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So much for the idea that Disney is the happiest place on Earth.
The family-entertainment giant stumbled badly in its latest quarter. Revenue fell by 8% to $9.6 billion during the first quarter, weighed down by sluggish television advertising, slower turnstile clicks at its theme parks, and a tough slate of DVD releases relative to last year’s winners.
Earnings fell by 35% to $0.41 a share before an investment sale gain. Analysts were expecting a profit of $0.51 a share on $10.1 billion in revenue. It’s the second quarter in a row that Disney has come up short, and that’s after blowing past Wall Street’s bottom-line targets consistently during the early part of CEO Bob Iger’s tenure.
The media titan’s strongholds proved weak, with declines in media networks (5%), parks and resorts (4%), and studio (26%). Operating margins deteriorated in all three areas. The company scored gains in consumer products as the result of its Disney Store acquisition from Children’s Place (Nasdaq: PLCE) along with a healthy 13% jump in interactive media, but those two subsidiaries make up less than 10% of the revenue.
Everyone knows that the economy is in a funk, and that means that even zealous Jonas Brothers fans are taking a breather.
Disney can’t afford to be off. It’s not like fellow park operators Cedar Fair (NYSE: FUN) and Six Flags (NYSE: SIX), which hibernate during the fall and winter and have a long-shot crack at sleeping through the malaise if the economy bounces back this summer. Disney’s wheels are always turning.
It doesn’t help that Disney is now two years removed from its most recent Pirates of the Caribbean flick. One can argue that Miley Cyrus and High School Musical have also run their course.
Getting pumped about the current quarter is tough, too. Beyond the advertising headwinds and escalating cable programming costs that also smacks around rivals such as Viacom (NYSE: VIA), CBS (NYSE: CBS), and News Corp. (NYSE: NWS), investors need to brace themselves for a dud at the theme-park level, too. Disney isn’t alone in pushing out some massive discounts, including its free birthday admission and the “buy four nights, get three nights free” promotion. The calendar is going to betray the company.
Disney suffered a $40 million shift in operating profits when Easter went from being a fiscal third-quarter event to a second-quarter holiday break. Easter falls in April this year, so the quarter that ends in March is going to have an even harder act to follow.
The family-entertainment powerhouse has weathered financial downturns over the decades. It will bounce back this time, too. For Disney’s sake, let’s just hope it happens sometime before High School Musical 27 — or when the Jonas Brothers are renamed the Jonas Grandfathers.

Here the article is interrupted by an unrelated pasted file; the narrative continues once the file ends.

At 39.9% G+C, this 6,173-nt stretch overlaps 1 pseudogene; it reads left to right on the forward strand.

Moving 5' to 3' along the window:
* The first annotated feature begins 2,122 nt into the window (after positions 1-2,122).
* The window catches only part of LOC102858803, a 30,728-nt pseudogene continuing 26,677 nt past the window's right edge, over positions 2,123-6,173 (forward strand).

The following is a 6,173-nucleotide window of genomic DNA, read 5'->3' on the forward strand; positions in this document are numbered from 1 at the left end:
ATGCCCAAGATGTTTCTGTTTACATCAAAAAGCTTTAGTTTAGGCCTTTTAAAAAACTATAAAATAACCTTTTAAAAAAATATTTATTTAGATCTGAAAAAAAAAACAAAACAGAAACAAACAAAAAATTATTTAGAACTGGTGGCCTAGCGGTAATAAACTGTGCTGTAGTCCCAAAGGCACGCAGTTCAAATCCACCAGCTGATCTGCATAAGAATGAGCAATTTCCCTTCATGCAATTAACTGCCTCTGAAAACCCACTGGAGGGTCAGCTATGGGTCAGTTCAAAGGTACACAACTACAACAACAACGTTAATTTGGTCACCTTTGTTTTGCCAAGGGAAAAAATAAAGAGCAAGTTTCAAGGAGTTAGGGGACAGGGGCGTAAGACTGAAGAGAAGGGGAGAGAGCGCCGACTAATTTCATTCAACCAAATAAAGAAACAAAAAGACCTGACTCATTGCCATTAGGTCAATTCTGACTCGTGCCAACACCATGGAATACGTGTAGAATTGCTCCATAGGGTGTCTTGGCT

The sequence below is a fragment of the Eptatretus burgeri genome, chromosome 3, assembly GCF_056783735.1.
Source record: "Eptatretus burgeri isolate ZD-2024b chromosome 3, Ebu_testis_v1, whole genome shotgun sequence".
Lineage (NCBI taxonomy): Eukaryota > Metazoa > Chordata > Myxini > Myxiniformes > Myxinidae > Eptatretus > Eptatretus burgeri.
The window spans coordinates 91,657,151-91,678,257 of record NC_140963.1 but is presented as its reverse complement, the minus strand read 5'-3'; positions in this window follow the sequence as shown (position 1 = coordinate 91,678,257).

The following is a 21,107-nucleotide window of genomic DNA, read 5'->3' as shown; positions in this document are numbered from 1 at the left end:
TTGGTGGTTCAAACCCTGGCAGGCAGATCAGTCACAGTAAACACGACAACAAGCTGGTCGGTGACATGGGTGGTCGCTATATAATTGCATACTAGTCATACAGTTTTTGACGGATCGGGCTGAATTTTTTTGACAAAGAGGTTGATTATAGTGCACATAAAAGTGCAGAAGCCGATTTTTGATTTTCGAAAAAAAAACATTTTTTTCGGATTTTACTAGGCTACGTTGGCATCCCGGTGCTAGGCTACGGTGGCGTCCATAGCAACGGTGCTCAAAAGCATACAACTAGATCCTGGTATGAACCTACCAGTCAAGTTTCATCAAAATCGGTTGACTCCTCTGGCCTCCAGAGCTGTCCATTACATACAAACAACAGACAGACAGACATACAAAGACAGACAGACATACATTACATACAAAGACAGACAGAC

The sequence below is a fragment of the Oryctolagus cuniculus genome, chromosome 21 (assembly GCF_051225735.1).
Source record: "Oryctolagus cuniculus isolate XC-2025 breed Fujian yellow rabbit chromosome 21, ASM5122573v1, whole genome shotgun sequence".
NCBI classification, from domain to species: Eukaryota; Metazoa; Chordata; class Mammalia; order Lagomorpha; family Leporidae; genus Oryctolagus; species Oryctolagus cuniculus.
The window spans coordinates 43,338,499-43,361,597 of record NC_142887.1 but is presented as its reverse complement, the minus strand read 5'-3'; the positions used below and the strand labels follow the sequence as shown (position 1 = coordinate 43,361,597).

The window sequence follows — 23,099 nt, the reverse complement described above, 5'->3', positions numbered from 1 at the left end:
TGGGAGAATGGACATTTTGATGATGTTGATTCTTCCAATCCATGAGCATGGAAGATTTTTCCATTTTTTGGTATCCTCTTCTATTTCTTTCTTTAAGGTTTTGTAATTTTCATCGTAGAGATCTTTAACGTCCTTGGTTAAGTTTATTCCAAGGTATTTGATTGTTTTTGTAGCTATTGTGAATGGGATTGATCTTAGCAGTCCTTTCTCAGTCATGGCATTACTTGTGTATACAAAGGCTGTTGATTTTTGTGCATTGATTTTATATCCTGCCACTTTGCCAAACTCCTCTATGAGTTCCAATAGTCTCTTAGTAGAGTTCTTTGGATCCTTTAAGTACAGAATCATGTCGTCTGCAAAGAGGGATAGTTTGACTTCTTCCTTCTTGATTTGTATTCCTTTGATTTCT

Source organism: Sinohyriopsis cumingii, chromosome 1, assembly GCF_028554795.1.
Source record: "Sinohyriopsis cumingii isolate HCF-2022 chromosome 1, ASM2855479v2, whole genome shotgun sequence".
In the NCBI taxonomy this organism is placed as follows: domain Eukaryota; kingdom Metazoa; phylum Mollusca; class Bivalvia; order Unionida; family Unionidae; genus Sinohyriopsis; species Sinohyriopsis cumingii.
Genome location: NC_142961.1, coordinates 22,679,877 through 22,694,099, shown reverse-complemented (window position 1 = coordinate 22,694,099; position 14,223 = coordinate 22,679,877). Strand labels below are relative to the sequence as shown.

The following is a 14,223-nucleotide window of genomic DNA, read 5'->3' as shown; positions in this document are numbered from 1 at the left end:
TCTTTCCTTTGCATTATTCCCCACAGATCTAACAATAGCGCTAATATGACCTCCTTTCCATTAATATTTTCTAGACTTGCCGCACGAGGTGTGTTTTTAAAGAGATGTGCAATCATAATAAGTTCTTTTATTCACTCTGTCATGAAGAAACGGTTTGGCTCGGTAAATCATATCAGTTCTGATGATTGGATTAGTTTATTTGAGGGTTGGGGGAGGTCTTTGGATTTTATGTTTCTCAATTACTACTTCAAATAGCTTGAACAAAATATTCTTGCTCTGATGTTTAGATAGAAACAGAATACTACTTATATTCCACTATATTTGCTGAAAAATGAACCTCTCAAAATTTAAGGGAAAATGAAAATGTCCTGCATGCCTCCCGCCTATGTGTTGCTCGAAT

These days the 30-year-old skater is bringing Disney to children all over the world, including the Resch Center in Ashwaubenon, which presents “Disney on Ice: 100 Years of Magic” for seven shows Thursday through Sunday.
“I love it,” Alegre said. “I can’t tell you how lucky I am.”
The show combines Disney’s unforgettable stories with enthralling characters such as Mickey and Minnie Mouse, Pinocchio, Jiminy Cricket, Stitch, Buzz Lightyear and Woody, Nemo and the Incredibles. There’ll also be moments showcased from Disney’s “Mulan” and “The Lion King.”
Alegre skates in the roles of Gaston, Belle’s prince from “Beauty and the Beast,” and Simba from “The Lion King.”
Mickey and Minnie serve as hosts for the show, which features choreography by Emmy Award-winner Sarah Kawahara, elaborate sets created by scenic designer David Potts and lighting designer LeRoy Bennett and beautiful costumes outfitted by costume designer Scott Lane. Renowned designer Bob Mackie lends his talents to a red sequined evening gown worn by Minnie Mouse.
Then there’s the incredible sing-along music Disney is known for such as “When You Wish Upon a Star,” “Zip-a-Dee-Doo-Dah,” “Beauty and the Beast,” “Under the Sea” and “Can You Feel the Love Tonight?”
“‘Disney On Ice’ is one of the biggest events to come to the Resch Center each year and is certainly one of the real crowd pleasers,” said Terry Charles of PMI Entertainment Group. “People look forward to it every February.”
Alegre strapped on his first skates at age 3. His mother, who now lives in Florida, is a skating coach.
“Since we were born, we were pretty much at the rink with her, and she was taking care of us,” said Alegre, who later competed in singles competitions in Spain before coming to the United States where he began competing in pairs.
He eventually tired of competing and has been with Disney for three years and with this particular show four or five months. He spoke to us by telephone from Ontario where the troupe was performing.
Q: You play two characters in the production. Is that a challenge?
A: It’s something I enjoy doing. … One character is a prince so it’s pretty skating — long lines and more classical style. And the other one is more acrobatic. You are doing the character of a lion. It’s different movements, all kinds of different stuff.
I enjoy both of them a lot because it’s a different challenge. One of them you can do more tricks, more acrobatic things, and the other is more beautiful, clean skating, which I enjoy, too. They’re hard numbers, so it’s good for me.
Q: On your bio, you list Spanish tennis star Rafael Nadal as your role model. Why?
A: I admire him a lot. … He’s an amazing tennis player, but he’s an extremely hard worker, very strong physically and mentally, and he’s very respectful to the other players. He’s No. 1 in the world right now. He’s the best tennis player ever since Roger Federer. He’s very humble and I admire that. … He’s a great role model for anyone.